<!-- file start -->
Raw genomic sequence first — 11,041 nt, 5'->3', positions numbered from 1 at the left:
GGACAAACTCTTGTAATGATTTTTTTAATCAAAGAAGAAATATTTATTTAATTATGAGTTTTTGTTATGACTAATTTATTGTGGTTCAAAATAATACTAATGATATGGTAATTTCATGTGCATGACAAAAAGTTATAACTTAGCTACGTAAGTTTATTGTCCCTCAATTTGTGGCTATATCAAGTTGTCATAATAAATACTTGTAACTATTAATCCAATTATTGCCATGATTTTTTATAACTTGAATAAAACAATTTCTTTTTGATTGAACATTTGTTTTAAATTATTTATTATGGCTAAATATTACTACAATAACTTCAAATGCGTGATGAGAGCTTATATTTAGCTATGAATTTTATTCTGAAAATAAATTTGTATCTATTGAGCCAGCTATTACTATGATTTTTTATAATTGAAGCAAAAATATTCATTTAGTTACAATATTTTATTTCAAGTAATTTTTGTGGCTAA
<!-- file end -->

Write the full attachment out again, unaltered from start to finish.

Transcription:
Raw genomic sequence first — 11,041 nt, 5'->3', positions numbered from 1 at the left:
GGACAAACTCTTGTAATGATTTTTTTAATCAAAGAAGAAATATTTATTTAATTATGAGTTTTTGTTATGACTAATTTATTGTGGTTCAAAATAATACTAATGATATGGTAATTTCATGTGCATGACAAAAAGTTATAACTTAGCTACGTAAGTTTATTGTCCCTCAATTTGTGGCTATATCAAGTTGTCATAATAAATACTTGTAACTATTAATCCAATTATTGCCATGATTTTTTATAACTTGAATAAAACAATTTCTTTTTGATTGAACATTTGTTTTAAATTATTTATTATGGCTAAATATTACTACAATAACTTCAAATGCGTGATGAGAGCTTATATTTAGCTATGAATTTTATTCTGAAAATAAATTTGTATCTATTGAGCCAGCTATTACTATGATTTTTTATAATTGAAGCAAAAATATTCATTTAGTTACAATATTTTATTTCAAGTAATTTTTGTGGCTAA